Archive for the 'SharePoint General' Category

23
Jan
14

Creating a Link to Open a Word Document Content Type in SharePoint 2010

You might be familiar with creating a content type on a document library and associating a Word template with that content type.  When you do this, you end up with a very nice link in the Documents menu that fills in the blank, "I want to create a new ______."  In this case, I want to create a new ECCN Classification Document.

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When Word opens up, it uses the template on the list content type so you can expose the content type columns as Quick Parts in Word.  If you’re not familiar with this process, it’s kind of a poor man’s form for SharePoint.

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Once you’ve done this, you might want to create a link to use this on other pages and in other places…and least that’s what I wanted to do.

When you start looking around for a solution to this, you might find this post by Srini Sistla which is pretty much the route I originally went down.  It involves viewing the source on the page with the menu and attempting to replicate what the menu does.

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This ends up with some JavaScript that runs CoreInvoke that then appears to wrap createNewDocumentWithRedirect.  Trying to read through all the encoded gibberish will make your head hurt, but you can do it and it will work. 

My goal was to make this as simple as possible and, assuming it was going to require some JavaScript to make it happen, I wanted it to be a lot more readable.  Also, I don’t want to include a lot of extra, hard-to-read and understand, code that doesn’t really add to the solution.  In this vein, I felt I should be able to execute createNewDocumentWithRedirect and not have to wrap it in anything else.  Perhaps I don’t understand fully what CoreInvoke is doing.  What I’ve found is it doesn’t appear to be doing much for the solution I need.

If you do a little research, you’ll find there is a pretty straightforward definition for the createNewDocumentWithRedirect function.  Perhaps the most difficult part of using any function is to know what to pass for each of the parameters.  Here’s where I’ll try and elaborate and make it easy for you.  Here’s the definition.

function createNewDocumentWithRedirect(strTemplate, strSaveLocation, strProgID, bXMLForm, strRedirectUrl, defaultItemOpen)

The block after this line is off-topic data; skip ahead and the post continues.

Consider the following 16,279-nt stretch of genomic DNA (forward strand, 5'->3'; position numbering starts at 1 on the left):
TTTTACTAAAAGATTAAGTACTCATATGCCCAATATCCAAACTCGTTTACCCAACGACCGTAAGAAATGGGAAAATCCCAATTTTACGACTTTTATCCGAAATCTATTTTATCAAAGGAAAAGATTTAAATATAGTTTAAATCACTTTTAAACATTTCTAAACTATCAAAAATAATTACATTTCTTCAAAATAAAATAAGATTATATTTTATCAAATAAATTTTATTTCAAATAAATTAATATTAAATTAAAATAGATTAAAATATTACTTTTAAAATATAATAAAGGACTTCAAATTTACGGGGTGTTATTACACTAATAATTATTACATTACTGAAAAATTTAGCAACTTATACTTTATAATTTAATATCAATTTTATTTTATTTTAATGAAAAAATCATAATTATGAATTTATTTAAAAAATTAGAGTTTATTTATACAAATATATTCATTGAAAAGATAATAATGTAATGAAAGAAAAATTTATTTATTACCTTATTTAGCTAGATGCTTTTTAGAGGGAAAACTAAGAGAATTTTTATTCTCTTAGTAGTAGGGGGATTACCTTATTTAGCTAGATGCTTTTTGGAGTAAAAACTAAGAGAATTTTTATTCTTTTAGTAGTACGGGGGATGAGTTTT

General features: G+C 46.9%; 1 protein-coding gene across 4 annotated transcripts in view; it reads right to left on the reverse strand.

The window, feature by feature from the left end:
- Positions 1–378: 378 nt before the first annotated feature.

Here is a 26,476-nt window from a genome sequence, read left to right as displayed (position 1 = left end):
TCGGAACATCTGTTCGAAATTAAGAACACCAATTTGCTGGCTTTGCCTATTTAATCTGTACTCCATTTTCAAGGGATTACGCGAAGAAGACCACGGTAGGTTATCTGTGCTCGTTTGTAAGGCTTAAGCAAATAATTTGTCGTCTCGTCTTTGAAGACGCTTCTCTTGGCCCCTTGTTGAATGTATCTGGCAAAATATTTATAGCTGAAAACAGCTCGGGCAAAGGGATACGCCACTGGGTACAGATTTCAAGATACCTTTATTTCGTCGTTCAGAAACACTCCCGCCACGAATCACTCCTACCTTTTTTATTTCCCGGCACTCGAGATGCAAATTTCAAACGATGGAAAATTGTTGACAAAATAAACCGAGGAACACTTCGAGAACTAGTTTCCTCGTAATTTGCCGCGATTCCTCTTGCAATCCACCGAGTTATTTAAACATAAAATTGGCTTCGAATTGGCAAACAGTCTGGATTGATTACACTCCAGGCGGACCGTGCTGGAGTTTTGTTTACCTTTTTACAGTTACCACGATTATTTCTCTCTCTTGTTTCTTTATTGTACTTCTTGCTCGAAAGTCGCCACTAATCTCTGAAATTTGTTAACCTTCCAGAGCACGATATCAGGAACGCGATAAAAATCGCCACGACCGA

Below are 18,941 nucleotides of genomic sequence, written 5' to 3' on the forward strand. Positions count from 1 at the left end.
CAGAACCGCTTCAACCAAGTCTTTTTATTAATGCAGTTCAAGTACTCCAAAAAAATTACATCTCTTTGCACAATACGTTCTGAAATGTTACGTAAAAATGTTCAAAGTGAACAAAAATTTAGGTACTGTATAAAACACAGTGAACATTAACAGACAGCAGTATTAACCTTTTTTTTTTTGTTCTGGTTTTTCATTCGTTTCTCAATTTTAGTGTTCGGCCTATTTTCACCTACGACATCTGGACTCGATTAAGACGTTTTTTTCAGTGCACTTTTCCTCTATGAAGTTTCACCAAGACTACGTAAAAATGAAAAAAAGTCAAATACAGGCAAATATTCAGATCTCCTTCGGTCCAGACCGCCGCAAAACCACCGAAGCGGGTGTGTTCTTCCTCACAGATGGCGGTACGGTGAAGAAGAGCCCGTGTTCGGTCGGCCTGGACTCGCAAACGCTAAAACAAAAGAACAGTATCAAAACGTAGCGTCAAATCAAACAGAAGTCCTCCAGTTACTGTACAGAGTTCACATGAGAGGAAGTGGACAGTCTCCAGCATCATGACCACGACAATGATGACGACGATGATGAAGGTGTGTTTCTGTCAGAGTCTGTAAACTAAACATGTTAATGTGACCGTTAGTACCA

strTemplate – A string value that identifies the URL to the template file associated with the content type.

strSaveLocation – A string value that identifies the default save location you want Word to display when performing a save.

strProgID – A string value to the program ID (ProgID) SharePoint.OpenDocuments which identifies a registry entry that is associated with a CLSID.  Like the CLSID, the ProgID identifies a class but with less precision because it is not guaranteed to be globally unique.

bXMLForm – A boolean (true/false) indicating whether this is an XML form.  False for Word and other office documents.

strRedirectUrl – A string value that contains the URL to redirect to after closing Word.  NOTE:  I’m not positive this works when closing Word.  I haven’t been able to get it to work.  Does it require CoreInvoke?  I tried that and it didn’t work either.

defaultItemOpen – Specifies whether to open items in a client application or in the browser.  Not really sure if it has much affect on opening Word documents in this context, but a 0 means open in the thick client and 1 means open in the thin (web) client.

Here’s what the ProgID looks like in the registry.  You’ll see that SharePoint.OpenDocuments points to SharePoint.OpenDocuments5 which, in turn, points to the CLSID (unique identifier for the class).  Kinda’ like "there’s a hole in the bottom of the sea."

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So, if we continue on and create an anchor <a> link with some JavaScript on the onclick event, it looks something like this, which is much easier to read.

NOTE:  If you copy and paste this be aware that the single quotes can get changed to the accent grave variety (not the ambidextrous single quote we are used to, the ')

<a onclick="createNewDocumentWithRedirect(‘https://yoursite.com/sites/WPL/CCL/Saved Records/Forms/ECCN Classification Document/ECCN Classification.docx’, ‘https://yoursite.com/sites/wpl/ccl/saved records’, ‘SharePoint.OpenDocuments’, false, ‘https://yoursite.com/sites/wpl/ccl&#8217;, 1);" href="#">createNewDocumentWithRedirect Test</a>

When you put this in a content editor web part in SharePoint 2010, it will encode the apostrophes and change them to '.